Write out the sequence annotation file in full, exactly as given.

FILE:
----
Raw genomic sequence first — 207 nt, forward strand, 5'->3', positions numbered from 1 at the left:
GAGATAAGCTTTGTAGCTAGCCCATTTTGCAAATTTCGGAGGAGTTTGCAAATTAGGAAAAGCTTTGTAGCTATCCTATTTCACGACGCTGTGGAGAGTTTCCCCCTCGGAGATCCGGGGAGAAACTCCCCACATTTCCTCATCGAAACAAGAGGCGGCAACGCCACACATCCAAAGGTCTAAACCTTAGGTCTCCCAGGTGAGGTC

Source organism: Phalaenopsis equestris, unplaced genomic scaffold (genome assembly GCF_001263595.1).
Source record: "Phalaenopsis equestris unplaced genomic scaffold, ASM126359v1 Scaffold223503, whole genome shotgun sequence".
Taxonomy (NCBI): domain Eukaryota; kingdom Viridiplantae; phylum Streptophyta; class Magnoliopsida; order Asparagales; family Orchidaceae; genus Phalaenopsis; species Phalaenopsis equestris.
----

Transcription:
Raw genomic sequence first — 207 nt, forward strand, 5'->3', positions numbered from 1 at the left:
GAGATAAGCTTTGTAGCTAGCCCATTTTGCAAATTTCGGAGGAGTTTGCAAATTAGGAAAAGCTTTGTAGCTATCCTATTTCACGACGCTGTGGAGAGTTTCCCCCTCGGAGATCCGGGGAGAAACTCCCCACATTTCCTCATCGAAACAAGAGGCGGCAACGCCACACATCCAAAGGTCTAAACCTTAGGTCTCCCAGGTGAGGTC

Source organism: Phalaenopsis equestris, unplaced genomic scaffold (genome assembly GCF_001263595.1).
Source record: "Phalaenopsis equestris unplaced genomic scaffold, ASM126359v1 Scaffold223503, whole genome shotgun sequence".
Taxonomy (NCBI): domain Eukaryota; kingdom Viridiplantae; phylum Streptophyta; class Magnoliopsida; order Asparagales; family Orchidaceae; genus Phalaenopsis; species Phalaenopsis equestris.